Don’t demoralise MHA by punishing the Minister

Yesterday PM Lee told Parliament:

The Minister is ultimately accountable for the policies and operations of his Ministry. But this does not mean that if a lapse occurs down the line, every level in the chain of command, up to and including the Minister should automatically be punished or removed. Based on the facts, we have to decide who fell short in performing his duties, and what is the appropriate disciplinary action for each officer involved. We also have to follow due process, giving officers the chance to defend themselves. Otherwise we will demoralise the organisation and discourage officers from taking initiatives (sic) or responsibility, for fear of being punished for making mistakes.

I said yesterday that if the logic goes that a Minister shold not be punished for a lapse that occurs down the line, then he will never get punished for anything, because everything the Minister “does” is actually done by his civil servants.

PM said that to punish the Minister would demoralise the organisation and discourage lower level staff from taking initiative or responsibility.

Nothing could be further from the truth!

Instead, if everytime something goes wrong, and only the lower level staff get punished, that would do much greater damage to morale. Not only would staff not take initiative and responsibility, but they would ask themselves: “Why bother when I’m going to be made to take the whole rap if something goes wrong?”

This is very bad management style. The boss should always take responsibility, and the rap if necessary.

Then again, perhaps PM was referring to morale among the top level elite Administrative Officers and Ministers. That is probably his greatest concern. To heck with those losers with fewer than 4 As in their A levels.


Protecting their own kind

The PM and Home Minister have given their statements in Parliament regarding Mas Selamat’s escape.

I am glad that although the Committee of Inquiry (COI) report was not released, at least the details of how Mas Selamat escaped — complete with pictures — were. I’m also glad to learn that this wasn’t an inside job. And I think it’s fitting that not just junior officials, but even the Superintendent of Whitley Road Detention Centre (WRDC) will be punished for this lapse.

That’s the good stuff. Now for the not so good.

The Escape

I wonder what was going on in the mind of the Gurkha who accompanied Mas Selamat into the toilet. Didn’t he find it a bit odd that the water was kept running for 11 minutes? Couldn’t he have banged on the door and asked Mas Selamat what was taking him so long? Or looked under the door? Or heard him opening the window and squeezing himself out? Why did he go OUT of the washroom to look for the female ISD officer to alert her, leaving the prisoner completely unattended. Maybe it was during those few seconds that Mas Selamat was able to escape from the window undetected.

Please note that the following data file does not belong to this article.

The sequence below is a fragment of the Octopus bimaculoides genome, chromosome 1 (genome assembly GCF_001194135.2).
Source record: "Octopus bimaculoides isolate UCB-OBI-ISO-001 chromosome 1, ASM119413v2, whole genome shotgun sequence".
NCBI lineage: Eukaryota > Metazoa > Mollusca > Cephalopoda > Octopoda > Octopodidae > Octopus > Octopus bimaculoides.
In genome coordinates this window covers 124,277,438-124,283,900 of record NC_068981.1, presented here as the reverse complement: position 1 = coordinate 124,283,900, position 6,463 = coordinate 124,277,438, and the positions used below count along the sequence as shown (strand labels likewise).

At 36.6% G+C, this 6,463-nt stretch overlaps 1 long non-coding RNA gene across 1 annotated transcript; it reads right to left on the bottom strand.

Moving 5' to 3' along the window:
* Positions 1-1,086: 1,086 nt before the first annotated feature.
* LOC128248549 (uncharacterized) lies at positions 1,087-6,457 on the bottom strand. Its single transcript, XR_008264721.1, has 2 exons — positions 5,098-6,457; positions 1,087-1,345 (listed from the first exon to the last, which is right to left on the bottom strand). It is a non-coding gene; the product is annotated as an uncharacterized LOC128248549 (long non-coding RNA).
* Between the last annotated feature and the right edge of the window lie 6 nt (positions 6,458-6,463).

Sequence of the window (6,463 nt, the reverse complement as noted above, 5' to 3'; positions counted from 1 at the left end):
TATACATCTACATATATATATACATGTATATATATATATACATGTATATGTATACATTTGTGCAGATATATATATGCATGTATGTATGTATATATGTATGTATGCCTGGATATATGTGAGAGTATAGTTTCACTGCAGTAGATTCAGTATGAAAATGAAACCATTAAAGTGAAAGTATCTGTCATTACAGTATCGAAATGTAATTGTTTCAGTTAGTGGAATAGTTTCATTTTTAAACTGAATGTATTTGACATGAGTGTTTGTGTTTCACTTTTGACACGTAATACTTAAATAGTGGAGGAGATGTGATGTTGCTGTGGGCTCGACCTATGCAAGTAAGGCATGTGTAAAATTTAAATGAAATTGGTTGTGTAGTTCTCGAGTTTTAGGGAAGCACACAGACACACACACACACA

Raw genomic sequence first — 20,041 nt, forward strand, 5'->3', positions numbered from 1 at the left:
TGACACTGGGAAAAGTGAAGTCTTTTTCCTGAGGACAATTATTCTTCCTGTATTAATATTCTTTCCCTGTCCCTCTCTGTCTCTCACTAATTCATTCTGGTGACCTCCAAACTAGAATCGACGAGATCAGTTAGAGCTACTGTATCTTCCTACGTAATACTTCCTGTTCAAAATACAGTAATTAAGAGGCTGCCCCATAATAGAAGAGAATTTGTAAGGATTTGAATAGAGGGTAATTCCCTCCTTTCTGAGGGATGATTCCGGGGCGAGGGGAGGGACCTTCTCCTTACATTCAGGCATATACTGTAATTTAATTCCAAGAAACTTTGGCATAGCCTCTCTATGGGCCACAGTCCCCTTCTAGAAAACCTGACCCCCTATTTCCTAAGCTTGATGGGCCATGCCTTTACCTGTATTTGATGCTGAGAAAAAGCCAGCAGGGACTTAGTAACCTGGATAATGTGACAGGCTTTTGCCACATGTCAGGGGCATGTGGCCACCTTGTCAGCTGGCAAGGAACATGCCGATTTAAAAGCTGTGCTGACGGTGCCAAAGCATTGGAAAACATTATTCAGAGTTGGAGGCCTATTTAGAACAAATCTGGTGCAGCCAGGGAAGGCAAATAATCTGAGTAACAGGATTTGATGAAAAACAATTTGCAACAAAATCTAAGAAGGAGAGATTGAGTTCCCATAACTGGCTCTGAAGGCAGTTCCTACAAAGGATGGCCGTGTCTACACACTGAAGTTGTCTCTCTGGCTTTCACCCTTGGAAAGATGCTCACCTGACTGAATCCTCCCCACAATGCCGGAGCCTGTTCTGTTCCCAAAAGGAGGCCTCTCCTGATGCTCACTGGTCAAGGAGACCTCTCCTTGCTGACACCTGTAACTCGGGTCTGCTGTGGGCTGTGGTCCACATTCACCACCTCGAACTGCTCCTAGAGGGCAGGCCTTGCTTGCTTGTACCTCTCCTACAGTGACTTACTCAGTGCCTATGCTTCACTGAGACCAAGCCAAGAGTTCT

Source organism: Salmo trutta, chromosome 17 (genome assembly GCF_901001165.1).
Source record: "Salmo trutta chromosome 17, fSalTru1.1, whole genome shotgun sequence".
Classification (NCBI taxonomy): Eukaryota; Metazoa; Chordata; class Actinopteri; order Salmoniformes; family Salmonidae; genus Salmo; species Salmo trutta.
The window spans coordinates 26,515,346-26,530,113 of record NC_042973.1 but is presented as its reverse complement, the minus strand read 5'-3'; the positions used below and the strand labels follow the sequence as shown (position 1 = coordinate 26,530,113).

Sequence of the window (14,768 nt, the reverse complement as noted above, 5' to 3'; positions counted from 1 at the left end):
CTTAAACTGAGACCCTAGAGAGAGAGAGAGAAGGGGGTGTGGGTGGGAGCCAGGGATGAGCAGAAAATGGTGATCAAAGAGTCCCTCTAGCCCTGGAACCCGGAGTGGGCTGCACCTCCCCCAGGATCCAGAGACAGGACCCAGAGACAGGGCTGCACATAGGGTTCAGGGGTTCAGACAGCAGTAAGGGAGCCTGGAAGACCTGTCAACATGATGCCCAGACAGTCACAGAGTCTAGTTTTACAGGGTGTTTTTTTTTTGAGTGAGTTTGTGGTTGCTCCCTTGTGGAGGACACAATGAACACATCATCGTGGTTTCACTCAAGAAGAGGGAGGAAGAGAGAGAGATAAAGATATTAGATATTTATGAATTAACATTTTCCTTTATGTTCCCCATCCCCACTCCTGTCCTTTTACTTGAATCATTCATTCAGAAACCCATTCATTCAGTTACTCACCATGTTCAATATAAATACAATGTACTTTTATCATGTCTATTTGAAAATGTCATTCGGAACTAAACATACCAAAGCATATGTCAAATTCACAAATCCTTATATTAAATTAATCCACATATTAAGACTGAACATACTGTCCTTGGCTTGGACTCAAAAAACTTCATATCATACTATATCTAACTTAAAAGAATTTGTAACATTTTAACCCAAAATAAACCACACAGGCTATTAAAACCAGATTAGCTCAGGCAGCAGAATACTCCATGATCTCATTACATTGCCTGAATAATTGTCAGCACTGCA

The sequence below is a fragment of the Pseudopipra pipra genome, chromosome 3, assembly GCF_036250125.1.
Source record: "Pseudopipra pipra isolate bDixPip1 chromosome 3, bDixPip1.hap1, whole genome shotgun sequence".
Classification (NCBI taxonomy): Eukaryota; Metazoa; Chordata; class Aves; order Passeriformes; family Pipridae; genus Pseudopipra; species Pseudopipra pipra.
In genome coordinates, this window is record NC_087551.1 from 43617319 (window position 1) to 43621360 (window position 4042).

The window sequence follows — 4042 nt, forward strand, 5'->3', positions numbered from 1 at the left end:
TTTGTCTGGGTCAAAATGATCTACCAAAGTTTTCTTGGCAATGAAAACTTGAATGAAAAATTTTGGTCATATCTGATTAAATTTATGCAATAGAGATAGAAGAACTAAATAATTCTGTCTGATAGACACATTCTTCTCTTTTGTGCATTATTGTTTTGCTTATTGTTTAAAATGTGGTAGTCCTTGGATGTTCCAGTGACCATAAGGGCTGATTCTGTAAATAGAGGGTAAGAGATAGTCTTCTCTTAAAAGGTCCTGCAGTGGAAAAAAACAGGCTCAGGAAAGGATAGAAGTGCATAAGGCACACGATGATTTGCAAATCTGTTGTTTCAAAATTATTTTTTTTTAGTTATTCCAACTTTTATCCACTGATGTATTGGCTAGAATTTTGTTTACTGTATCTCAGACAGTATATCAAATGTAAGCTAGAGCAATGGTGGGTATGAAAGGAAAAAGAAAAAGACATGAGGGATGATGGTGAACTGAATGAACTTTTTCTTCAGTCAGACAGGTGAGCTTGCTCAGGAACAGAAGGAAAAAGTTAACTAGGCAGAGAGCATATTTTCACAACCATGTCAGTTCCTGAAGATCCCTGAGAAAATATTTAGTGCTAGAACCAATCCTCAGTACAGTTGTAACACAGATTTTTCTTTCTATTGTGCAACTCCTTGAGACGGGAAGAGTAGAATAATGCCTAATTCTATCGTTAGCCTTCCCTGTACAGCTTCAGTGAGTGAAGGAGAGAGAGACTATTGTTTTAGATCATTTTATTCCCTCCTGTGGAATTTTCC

Next the leap over the fence. The COI said it was most likely that he jumped on top of the covered walkway and lept across the fences to freedom. I find that quite incredible. The photo shows a double row of fencing, each with barbed wire on top, and separated by at least 2 m. The ground on the other side is filled with shrubs. Even if Mas Selamat lept across it, he would have broken his ankle when he landed.

The alleged escape across the fence is uncannily similar to the method used by NSF Dave Teo, who went AWOL from his army camp with a SAR21 assault rifle and several 5.56mm ammunition rounds. Teo lept from a parapet situated near a fence to escape. Did our security agencies not learn a thing from this very recent incident — that you should never have any fixed platforms near a fence?


I am shocked to learn that the punishment for allowing Mas Selamat to escape will be limited to only officers in the WRDC. Surely there are others in the ISD and MHA who are partially responsible.

It was reported that the toilet Mas Selamat escaped from was usually used by visitors and staff of WRDC. These visitors must, at one point or another, have included senior officials from ISD and MHA like the Director ISD, the Permanent Secretary (Home Affairs) and even the Minister himself. The Deputy Secretary (Security) who sat on the COI must have seen the same window design in the women’s toilet.

Did it not occur to any of them that there was a huge, ungrilled window with a ledge below it? Why did they not sound any alert? Were they complacent too? If so, do they not share part of the responsibility?

High security installations like these usually have regular security audits by another higher unit. If these audits were carried out, why didn’t the auditors discover the ungrilled window and the fence with a covered walkway beside it? These auditors should also be punished for their negligence. If no such audits took place, why not? ISD and MHA then bear some responsibility for not instituting these external audits.

PM’s speech today in Parliament and his responses to MPs’ questions were most disappointing.

He put up a stout defence for his Home Minister and Director ISD, saying they are “ultimately accountable” but “were not to blame”. This is a contradiction in itself. If you are accountable for something and that something goes wrong, you are to blame. That is what leadership is about.